Current research

St-Amour, Pascal (2023) “Valuing Life over the Life Cycle”, HEC Lausanne, University of Lausanne (paper) R&R, The Journal of Health Economics

  • Abstract:

    Adjusting life valuations along the along the (i) person-specific (age, health, labour income, wealth, preferences) and (ii) mortality risk-specific (beneficial vs detrimental, temporary vs permanent changes) dimensions is non-trivial, but often necessary for policy purposes. This paper characterizes these adjustments by analytically solving a quantitative life cycle model of consumption, leisure and health choices and the associated Hicksian variations for changes in survival. The calibrated model yields plausible out-of-sample life measures with Values of Life Year estimates between 154K$ and 200K$ and a Value of Statistical Life close to 6.0M$. The willingness to pay and to accept compensation are symmetric for one-shot beneficial vs detrimental changes in mortality risk, but asymmetric for permanent, as well as for longevity changes with larger willingness in the gains relative to loss domain and larger selling relative to buying prices. Ageing lowers both the value of and responsiveness to given changes in survival risk via falling resources and health, marginal continuation utility of living and lower longevity returns of survival changes.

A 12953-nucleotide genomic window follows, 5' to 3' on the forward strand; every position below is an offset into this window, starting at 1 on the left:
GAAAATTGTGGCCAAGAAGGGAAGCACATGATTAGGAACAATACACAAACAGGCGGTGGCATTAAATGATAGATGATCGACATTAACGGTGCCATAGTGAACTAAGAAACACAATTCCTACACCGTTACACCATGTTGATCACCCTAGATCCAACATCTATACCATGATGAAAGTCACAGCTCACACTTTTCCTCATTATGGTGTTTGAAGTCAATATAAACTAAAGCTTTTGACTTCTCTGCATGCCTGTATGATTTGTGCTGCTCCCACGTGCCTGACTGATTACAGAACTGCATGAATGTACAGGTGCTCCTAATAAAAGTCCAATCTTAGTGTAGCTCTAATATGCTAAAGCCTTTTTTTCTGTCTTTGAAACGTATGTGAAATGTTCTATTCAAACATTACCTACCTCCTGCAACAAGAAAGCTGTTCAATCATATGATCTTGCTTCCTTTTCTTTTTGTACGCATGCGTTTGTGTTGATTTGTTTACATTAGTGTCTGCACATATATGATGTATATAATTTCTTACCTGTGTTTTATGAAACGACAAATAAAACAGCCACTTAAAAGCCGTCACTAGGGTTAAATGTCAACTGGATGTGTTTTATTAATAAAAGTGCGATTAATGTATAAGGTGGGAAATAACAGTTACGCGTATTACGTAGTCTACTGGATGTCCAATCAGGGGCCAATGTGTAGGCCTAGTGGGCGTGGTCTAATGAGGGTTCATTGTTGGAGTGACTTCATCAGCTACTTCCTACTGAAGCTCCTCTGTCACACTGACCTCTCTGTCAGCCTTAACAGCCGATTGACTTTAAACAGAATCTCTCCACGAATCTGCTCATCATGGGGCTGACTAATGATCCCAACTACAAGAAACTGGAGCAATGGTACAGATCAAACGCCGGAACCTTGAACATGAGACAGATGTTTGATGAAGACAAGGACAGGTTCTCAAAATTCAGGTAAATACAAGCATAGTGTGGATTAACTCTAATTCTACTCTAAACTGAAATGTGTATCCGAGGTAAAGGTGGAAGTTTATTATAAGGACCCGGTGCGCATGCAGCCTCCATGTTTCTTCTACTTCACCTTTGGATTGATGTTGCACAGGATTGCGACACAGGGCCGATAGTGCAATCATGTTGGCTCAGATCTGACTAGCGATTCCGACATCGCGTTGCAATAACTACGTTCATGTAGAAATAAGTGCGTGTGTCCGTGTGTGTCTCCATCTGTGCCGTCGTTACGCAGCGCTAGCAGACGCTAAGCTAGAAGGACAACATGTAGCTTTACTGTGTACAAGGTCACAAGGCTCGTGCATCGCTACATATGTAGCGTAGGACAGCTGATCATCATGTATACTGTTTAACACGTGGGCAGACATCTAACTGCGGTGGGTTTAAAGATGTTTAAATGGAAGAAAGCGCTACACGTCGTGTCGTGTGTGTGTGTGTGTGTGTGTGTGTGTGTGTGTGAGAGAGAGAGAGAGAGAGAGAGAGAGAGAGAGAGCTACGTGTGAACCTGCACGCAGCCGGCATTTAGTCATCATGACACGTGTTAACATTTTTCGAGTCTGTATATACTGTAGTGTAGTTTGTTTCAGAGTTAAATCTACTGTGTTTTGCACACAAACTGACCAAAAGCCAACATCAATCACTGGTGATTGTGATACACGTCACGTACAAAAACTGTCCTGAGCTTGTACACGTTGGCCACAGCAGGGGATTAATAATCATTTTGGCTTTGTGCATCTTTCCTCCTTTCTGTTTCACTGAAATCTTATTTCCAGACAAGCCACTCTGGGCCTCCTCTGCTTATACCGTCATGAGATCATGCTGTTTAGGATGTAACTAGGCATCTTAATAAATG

Michaud, Pierre-Carl and Pascal St-Amour (2023), “Longevity, Health and Housing Risks Management in Retirement”, NBER Working Paper w31038. current version (paper)

  • Abstract:

    Annuities, long-term care insurance and reverse mortgages remain unpopular products to manage longevity, medical and housing price risks after retirement. We analyze the reasons for low demand using a life-cycle model structurally estimated with a unique stated-preference survey experiment of Canadian households. Low risk aversion, substitution between housing and consumption and low marginal utility when in poor health explain most of the limited demand. Bequests motives are found to be a luxury good and play a restricted role. The remaining disinterest is explained by information frictions and behavioural status-quo biases. We find evidence of strong spousal co-insurance motives motivating LTCI and of responsiveness to bundled products with a near doubling of demand for annuities when reverse mortgages can be used to annuitize home equity.